„No pleasure is in itself evil, but the things which produce certain pleasures entail annoyances many times greater than the pleasures themselves.“

—  Epicurus

8
Variant translation: No pleasure is itself a bad thing, but the things that produce some kinds of pleasure, bring along with them unpleasantness that is much greater than the pleasure itself.
Sovereign Maxims

„It is impossible to live a pleasant life without living wisely and honorably and justly, and it is impossible to live wisely and honorably and justly without living pleasantly.“

—  Epicurus

Sovereign Maxims
Eredeti: (el) Οὐκ ἔστιν ἡδέως ζῆν ἄνευ τοῦ φρονίμως καὶ καλῶς καὶ δικαίως, οὐδὲ φρονίμως καὶ καλῶς καὶ δικαίως ἄνευ τοῦ ἡδέως. ὅτῳ δὲ τοῦτο μὴ ὑπάρχει ἐξ οὗ ζῆν φρονίμως, καὶ καλῶς καὶ δικαίως ὑπάρχει, οὐκ ἔστι τοῦτον ἡδέως ζῆν.
Kontextus: It is impossible to live a pleasant life without living wisely and honorably and justly, and it is impossible to live wisely and honorably and justly without living pleasantly. Whenever any one of these is lacking, when, for instance, the man is not able to live wisely, though he lives honorably and justly, it is impossible for him to live a pleasant life. (5)

„The just man is most free from disturbance, while the unjust is full of the utmost disturbance.“

—  Epicurus

17
Sovereign Maxims
Eredeti: (el) Ὁ δίκαιος ἀταρακτότατος, ὁ δ᾽ ἄδικος πλείστης ταραχῆς γέμων.

„Where without any change in circumstances the things held to be just by law are seen not to correspond with the concept of justice in actual practice, such laws are not really just“

—  Epicurus

Sovereign Maxims
Kontextus: Where without any change in circumstances the things held to be just by law are seen not to correspond with the concept of justice in actual practice, such laws are not really just; but wherever the laws have ceased to be advantageous because of a change in circumstances, in that case the laws were for that time just when they were advantageous for the mutual dealings of the citizens, and subsequently ceased to be just when they were no longer advantageous. (38)

„Natural justice is a symbol or expression of usefulness, to prevent one person from harming or being harmed by another.“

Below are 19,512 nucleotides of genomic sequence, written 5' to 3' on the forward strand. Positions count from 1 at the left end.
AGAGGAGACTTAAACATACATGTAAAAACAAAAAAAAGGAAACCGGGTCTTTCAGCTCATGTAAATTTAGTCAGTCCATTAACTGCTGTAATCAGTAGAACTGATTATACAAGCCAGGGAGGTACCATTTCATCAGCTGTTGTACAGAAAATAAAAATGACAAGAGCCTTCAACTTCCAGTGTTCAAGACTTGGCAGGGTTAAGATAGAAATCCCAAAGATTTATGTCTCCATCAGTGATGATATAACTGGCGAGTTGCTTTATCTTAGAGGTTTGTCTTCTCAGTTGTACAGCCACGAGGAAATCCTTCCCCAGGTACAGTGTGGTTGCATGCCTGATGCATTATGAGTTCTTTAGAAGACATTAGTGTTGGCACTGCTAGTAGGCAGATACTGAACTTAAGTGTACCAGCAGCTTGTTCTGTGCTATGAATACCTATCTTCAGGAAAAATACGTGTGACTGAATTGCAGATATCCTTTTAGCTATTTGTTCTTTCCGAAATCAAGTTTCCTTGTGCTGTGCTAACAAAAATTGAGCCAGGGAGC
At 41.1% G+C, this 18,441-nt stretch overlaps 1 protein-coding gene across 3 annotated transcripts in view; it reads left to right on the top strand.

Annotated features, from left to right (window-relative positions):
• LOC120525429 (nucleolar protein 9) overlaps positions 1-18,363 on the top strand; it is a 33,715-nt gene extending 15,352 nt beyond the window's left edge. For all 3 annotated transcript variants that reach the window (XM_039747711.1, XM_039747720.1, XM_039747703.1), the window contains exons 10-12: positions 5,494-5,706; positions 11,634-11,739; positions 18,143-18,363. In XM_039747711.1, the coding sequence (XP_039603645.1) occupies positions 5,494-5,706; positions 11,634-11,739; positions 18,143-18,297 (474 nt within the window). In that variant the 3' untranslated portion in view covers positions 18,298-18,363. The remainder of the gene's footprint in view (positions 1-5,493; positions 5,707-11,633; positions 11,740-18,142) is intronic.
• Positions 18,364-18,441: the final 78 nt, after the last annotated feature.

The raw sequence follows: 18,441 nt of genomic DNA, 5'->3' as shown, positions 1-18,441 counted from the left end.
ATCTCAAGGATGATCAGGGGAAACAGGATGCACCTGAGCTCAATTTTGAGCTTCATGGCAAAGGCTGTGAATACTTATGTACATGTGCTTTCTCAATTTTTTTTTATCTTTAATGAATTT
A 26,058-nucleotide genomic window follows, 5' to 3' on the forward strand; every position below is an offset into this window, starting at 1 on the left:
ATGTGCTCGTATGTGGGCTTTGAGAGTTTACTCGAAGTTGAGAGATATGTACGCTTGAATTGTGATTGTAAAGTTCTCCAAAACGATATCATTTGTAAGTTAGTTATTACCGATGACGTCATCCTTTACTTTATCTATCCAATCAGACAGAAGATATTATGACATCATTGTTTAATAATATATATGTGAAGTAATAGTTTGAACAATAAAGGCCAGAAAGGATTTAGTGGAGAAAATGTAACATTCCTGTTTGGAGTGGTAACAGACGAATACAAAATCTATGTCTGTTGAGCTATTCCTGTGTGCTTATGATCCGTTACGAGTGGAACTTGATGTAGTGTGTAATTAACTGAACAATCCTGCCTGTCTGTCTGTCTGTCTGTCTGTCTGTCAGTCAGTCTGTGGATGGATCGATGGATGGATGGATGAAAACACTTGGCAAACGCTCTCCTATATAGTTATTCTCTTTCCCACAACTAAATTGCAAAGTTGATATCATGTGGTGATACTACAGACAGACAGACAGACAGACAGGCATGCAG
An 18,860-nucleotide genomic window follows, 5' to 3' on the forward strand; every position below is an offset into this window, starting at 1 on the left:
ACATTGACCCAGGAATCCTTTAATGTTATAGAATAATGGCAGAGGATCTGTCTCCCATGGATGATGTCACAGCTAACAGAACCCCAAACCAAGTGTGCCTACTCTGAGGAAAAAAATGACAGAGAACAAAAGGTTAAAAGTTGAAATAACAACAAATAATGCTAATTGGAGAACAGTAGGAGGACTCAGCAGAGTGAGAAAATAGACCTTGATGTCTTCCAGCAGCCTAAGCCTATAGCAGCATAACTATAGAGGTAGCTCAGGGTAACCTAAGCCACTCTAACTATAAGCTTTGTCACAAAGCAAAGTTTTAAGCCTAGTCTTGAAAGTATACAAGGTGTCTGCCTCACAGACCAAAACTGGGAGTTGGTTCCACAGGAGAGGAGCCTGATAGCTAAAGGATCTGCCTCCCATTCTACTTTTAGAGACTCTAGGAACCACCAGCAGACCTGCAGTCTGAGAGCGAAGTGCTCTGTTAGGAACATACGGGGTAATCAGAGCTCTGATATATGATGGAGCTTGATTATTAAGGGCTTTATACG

—  Epicurus

31
Sovereign Maxims
Változat: Natural justice is a pledge of reciprocal benefit, to prevent one man from harming or being harmed by another.

„A happy and eternal being has no trouble himself and brings no trouble upon any other being; hence he is exempt from movements of anger and partiality, for every such movement implies weakness.“

—  Epicurus

1
Variant translations:
What is blessed and indestructible has no troubles itself, nor does it give trouble to anyone else, so that it is not affected by feelings of anger or gratitude. For all such things are signs of weakness. (Hutchinson)
The blessed and immortal is itself free from trouble nor does it cause trouble for anyone else; therefore it is not constrained either by anger of favour. For such sentiments exist only in the weak (O'Connor)
A blessed and imperishable being neither has trouble itself nor does it cause trouble for anyone else; therefore, it does not experience anger nor gratitude, for such feelings signify weakness. (unsourced translation)
Sovereign Maxims

„He who is not satisfied with a little, is satisfied with nothing.“

—  Epicurus, Principal Doctrines

The Essential Epicurus : Letters, Principal Doctrines, Vatican sayings, and fragments (1993) edited by Eugene Michael O'Connor, p. 99